Gordon Lightfoot Book, Music and More!

The home of music journalist Nicholas Jennings, author of Lightfoot, the definitive new Gordon Lightfoot biography from Penguin Random House.

Music Review: Quique Escamilla - Encomienda

Quique Escamilla’s music is a tantalizing blend of sweet and sour, light and dark. The talented Canadian troubador’s entrancing second album opens with the Manu Chao-like reggae vibe of the title track, a tart tale of historical corruption and exploitation in his Mexican homeland, and ends with the gorgeous “Tú Sólo Tú” (“You Only You”), a pedal-steel-drenched traditional ranchera about obsessive love, a song Tejano pop star Selena covered before her tragic death. As with his debut album, the Juno-winning 500 Years of Night, Escamilla doesn’t shy away from other hard-hitting subjects, including “Highway of Tears,” about British Columbia’s remote highway where so many Indigenous women and gir...

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  1872 Hits

Music Review: Lennie Gallant - The Open Window

Rustico, P.E.I., native Lennie Gallant tended in his first two albums, Breakwater and Believing in Better, to focus on social issues. But on his third recording, The Open Window (Sony), Gallant’s first for a major label, the Maritime singer-songwriter shifts his emphasis to matters of the heart. Although he has been compared with Bruce Springsteen and John Mellencamp for his issues-oriented material, on his latest—a mix of folk-rock and country numbers—Gallant sounds more like a cross between Gordon Lightfoot and Stan Rogers. The romantic ballads, including “Three Words” and “Embers,” a love-on-the-rocks tale featuring producer Colin Linden’s chiming guitar, are a cut above the usual contemp...

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Music Review: The Neville Brothers - Yellow Moon

Steeped in voodoo lore, New Orleans has a reputation for casting a spell on visitors. Known to its residents as “the Big Easy,” the city has a tropical climate and a French and Spanish colonial history that give it an atmosphere unique in North America. Tourists are charmed by its annual Mardi Gras festivities and its world-famous Cajun cuisine. But for many people, music provides the city’s most potent magic. Although it has long been associated with such traditional styles as Dixieland, New Orleans also produced some of the liveliest rhythm and blues of the 1950s. Later, its musicians provided rock ‘n’ roll with exotic flavorings. Now, the city is experiencing a musical boom that extends f...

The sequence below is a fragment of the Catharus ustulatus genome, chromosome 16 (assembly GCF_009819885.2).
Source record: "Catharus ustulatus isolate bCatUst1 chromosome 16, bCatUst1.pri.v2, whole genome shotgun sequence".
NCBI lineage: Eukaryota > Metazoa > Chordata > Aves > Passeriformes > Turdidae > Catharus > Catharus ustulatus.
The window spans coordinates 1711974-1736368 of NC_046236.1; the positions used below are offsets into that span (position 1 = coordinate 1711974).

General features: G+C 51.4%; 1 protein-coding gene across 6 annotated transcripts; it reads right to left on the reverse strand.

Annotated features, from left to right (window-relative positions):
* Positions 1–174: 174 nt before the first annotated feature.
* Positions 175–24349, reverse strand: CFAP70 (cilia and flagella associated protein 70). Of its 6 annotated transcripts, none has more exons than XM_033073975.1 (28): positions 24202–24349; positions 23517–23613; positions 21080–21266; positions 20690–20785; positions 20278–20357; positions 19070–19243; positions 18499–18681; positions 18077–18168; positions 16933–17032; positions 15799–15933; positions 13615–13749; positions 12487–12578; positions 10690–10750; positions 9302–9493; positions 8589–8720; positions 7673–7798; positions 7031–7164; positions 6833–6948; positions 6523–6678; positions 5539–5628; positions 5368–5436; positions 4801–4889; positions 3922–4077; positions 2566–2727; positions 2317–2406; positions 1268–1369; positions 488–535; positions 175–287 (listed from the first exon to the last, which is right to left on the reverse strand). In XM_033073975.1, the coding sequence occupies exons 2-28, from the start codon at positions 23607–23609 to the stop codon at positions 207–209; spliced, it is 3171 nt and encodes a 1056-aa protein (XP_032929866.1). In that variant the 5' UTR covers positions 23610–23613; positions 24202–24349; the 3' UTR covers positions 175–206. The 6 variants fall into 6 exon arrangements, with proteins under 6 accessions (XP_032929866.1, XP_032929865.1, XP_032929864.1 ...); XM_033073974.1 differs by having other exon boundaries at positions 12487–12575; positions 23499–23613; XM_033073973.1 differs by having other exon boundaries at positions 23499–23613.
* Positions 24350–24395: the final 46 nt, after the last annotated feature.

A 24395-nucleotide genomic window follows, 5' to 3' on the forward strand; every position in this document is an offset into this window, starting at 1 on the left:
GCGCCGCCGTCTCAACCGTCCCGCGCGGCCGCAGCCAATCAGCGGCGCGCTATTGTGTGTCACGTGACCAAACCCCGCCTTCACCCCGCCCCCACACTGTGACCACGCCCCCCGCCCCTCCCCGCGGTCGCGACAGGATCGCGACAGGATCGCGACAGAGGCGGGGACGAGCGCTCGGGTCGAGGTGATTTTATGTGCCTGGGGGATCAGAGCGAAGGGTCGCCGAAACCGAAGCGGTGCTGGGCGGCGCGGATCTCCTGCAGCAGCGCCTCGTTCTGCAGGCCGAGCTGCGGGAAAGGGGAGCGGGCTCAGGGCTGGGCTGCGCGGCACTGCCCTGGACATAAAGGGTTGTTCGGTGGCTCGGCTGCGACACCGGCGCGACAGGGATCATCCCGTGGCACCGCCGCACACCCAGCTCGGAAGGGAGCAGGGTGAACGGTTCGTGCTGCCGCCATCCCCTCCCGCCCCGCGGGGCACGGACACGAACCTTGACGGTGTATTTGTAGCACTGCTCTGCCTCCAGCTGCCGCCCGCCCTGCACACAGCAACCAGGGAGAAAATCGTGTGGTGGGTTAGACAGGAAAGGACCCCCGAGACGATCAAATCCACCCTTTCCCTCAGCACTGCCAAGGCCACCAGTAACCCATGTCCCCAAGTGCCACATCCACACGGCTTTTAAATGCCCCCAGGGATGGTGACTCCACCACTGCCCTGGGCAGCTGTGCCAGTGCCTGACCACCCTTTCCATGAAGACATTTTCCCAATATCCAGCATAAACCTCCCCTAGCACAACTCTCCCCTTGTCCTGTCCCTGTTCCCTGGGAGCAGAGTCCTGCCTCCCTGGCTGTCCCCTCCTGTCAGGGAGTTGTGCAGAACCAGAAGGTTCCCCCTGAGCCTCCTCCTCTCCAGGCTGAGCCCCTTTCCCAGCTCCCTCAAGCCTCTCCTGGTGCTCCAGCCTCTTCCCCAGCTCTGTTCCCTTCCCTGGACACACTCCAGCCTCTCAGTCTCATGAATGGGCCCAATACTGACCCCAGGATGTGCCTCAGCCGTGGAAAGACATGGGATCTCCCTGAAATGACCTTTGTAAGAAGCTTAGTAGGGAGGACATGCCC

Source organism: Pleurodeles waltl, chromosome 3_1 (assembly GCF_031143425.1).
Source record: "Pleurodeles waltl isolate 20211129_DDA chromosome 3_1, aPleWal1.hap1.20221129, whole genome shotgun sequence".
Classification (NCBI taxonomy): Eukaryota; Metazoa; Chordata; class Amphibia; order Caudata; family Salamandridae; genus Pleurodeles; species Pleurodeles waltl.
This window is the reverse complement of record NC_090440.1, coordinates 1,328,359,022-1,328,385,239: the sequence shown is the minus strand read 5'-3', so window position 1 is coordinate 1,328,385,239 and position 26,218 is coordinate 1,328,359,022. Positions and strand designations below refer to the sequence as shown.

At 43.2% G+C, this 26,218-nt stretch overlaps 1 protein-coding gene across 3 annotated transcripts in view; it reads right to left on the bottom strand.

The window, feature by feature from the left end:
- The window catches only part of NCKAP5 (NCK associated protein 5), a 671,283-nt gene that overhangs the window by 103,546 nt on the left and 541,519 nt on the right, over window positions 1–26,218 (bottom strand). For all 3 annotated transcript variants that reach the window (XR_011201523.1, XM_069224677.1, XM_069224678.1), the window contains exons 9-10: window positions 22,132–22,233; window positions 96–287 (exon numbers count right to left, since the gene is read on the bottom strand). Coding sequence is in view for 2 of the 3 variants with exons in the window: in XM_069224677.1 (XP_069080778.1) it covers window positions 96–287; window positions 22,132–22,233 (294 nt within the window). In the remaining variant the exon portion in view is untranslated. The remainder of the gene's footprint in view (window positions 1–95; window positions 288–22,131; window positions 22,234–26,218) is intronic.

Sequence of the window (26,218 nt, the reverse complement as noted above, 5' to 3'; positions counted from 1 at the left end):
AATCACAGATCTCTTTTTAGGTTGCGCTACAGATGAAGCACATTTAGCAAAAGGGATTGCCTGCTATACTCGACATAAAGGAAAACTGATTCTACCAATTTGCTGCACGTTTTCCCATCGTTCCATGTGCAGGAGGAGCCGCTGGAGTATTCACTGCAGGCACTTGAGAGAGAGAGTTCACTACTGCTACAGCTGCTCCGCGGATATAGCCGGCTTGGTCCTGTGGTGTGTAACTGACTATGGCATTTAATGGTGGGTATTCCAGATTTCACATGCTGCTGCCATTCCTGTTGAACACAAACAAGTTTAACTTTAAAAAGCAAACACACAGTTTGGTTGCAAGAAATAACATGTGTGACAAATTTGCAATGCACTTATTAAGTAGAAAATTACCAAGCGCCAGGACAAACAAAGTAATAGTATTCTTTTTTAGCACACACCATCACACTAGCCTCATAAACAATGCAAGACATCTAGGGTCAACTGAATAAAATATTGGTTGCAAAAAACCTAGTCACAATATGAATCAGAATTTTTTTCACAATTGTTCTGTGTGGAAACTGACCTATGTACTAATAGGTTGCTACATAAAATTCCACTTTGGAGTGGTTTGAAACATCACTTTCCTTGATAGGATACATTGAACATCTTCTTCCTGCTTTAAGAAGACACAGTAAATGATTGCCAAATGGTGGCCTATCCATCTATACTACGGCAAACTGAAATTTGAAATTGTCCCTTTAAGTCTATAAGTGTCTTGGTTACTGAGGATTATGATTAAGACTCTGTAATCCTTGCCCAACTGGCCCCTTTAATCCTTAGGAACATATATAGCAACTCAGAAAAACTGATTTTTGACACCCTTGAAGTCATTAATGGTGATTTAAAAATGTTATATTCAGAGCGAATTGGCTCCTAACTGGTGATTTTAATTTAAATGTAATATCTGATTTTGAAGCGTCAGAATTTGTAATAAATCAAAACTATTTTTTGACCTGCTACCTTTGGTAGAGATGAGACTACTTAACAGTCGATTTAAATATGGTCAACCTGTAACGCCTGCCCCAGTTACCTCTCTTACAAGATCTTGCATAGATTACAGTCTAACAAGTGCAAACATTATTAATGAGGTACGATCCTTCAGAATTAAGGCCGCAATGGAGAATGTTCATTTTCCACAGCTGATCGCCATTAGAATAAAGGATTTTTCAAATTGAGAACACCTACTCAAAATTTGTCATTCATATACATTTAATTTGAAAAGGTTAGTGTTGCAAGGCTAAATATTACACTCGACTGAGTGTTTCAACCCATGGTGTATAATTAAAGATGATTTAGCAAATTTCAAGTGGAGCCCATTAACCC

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Music Review: Gord Downie - Coke Machine Glow

Gord Downie inhabits an enviable place in Canadian culture. At concerts, thousands of fans chant his lyrics as if they were mantras. They hang on his every move with the rapt attention of a church congregation. Yet the Tragically Hip’s charismatic front man has never seemed altogether comfortable in the role of shaman. His first allegiance has always been to the band and the friends with whom he formed the group more than 15 years ago in Kingston, Ont. Now, with Coke Machine Glow, 38-year-old Downie is stepping out on his own with a poetry book and his first solo album. Released jointly by Universal Music Canada and Vintage Canada (they will be sold as a single package for the first two week...

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  2090 Hits

Music Review: Jane Bunnett - Spirits of Havana

Jazz musicians have often turned to Cuba, one of the world’s hotbeds of rhythm, for inspiration--most notably Dizzy Gillespie. Canada’s Jane Bunnett fell in love with the island’s music more than 10 years ago, when the flutist and soprano saxophonist visited there with trumpeter Larry Cramer. A rising international jazz star, Bunnett and husband Cramer recently returned from Cuba with a valuable souvenir: Spirits of Havana, a prized collaboration with several top Cuban musicians. Some of the recording, featuring veteran singer Merceditas Valdés and percussionists Grupo Yoruba Andabo, is simply well-produced, traditional Afro-Cuban music. But such numbers as “Yo Siempre Oddara (Forever Strong...